Nothing could be further from the truth, however. Usually, when I'm going big in one area of my life, it's at the expense of another. Balance is the hardest thing to achieve in a culture that values extremes.
We also tend to put off addressing health and wellness, thinking we'll get to it when we have more time, have more money or have gotten over another proverbial hump. We'll sign up for the gym just as soon as the next project is done at work. We'll get into a regular yoga habit when the kids go to school. We'll start exercising when we've lot another 20 pounds. We'll get enough sleep once we're not PTO president anymore.
The list goes on.
And with each day, with each commitment, with each late night meal, early morning meeting and penciled-in appointment, we push our health and wellness off one more day. The days add up, and Silbermann's point becomes reality:
We burn out not because we run out of money but because we have become isolated and unhealthy.
For me, someone who loves to workout and eats fairly well and tries to get enough sleep, the aspect of my wellness that is hardest for me is social isolation. I am a pretty hardcore introvert, happy enough to sit in the house and read, write and FaceTime with my sisters.
But there is an energy and connection to being with other people, physically being in the same space with other people, that cannot be replicated with video chats or substituted with great books, even the classics.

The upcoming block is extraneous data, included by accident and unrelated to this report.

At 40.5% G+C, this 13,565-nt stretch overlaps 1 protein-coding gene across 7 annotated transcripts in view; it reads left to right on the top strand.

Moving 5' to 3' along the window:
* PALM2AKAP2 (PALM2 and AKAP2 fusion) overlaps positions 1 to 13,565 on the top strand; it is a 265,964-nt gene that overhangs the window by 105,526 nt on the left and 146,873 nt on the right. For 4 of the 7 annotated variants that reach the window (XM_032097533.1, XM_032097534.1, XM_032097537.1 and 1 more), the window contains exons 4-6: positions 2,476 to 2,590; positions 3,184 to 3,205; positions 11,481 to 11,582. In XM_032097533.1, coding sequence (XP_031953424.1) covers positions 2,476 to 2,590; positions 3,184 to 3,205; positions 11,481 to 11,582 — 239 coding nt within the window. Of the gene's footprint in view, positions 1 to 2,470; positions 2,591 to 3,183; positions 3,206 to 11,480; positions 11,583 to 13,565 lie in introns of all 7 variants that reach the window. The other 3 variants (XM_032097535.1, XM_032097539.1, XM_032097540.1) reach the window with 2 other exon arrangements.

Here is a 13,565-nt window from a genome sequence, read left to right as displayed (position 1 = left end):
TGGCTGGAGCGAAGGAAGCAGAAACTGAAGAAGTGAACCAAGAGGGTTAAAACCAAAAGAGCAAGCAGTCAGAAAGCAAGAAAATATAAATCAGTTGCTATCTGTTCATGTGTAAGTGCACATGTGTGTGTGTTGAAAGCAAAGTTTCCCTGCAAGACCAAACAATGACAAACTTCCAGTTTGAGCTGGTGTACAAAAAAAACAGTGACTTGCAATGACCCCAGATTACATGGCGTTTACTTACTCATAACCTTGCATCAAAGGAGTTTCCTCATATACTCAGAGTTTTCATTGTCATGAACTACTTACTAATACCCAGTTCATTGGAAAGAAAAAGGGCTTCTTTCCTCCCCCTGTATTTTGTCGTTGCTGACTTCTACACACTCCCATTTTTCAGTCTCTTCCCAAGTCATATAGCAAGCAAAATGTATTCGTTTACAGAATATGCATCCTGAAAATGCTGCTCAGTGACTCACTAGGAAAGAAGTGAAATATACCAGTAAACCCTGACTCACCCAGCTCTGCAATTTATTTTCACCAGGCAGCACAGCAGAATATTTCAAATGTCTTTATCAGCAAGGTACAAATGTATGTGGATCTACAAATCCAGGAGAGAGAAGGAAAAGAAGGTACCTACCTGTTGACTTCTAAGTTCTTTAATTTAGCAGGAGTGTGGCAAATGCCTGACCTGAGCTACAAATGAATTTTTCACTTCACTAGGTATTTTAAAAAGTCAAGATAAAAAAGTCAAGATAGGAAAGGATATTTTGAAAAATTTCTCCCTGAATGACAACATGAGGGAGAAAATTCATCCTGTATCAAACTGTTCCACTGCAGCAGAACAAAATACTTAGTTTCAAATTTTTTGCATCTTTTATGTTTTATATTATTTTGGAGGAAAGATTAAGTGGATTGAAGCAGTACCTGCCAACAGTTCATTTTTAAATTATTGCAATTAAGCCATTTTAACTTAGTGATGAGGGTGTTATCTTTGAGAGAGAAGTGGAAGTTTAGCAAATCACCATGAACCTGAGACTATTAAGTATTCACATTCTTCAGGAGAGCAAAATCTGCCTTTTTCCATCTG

This means paying attention to getting out of the house, building my social network in a new place and relaxing into social settings that sometimes feel awkward as the new girl in town. That's all hard for me, but I realize that without it, without these connections and social network, my life and health will suffer.
Where do you struggle to foster good heath and overall wellness? Do you make your health (physical, emotional, mental) as much of a priority as other areas of your life?
I often think of Hippocrates' famous quote:
If someone wishes for good health, one must first ask oneself if he is ready to do away with the reasons for his illness. Only then is it possible to help him.
I'm off to make the most of the day. I hope everyone had a lovely weekend. I had some nice social time yesterday, so I'm full-up now. :)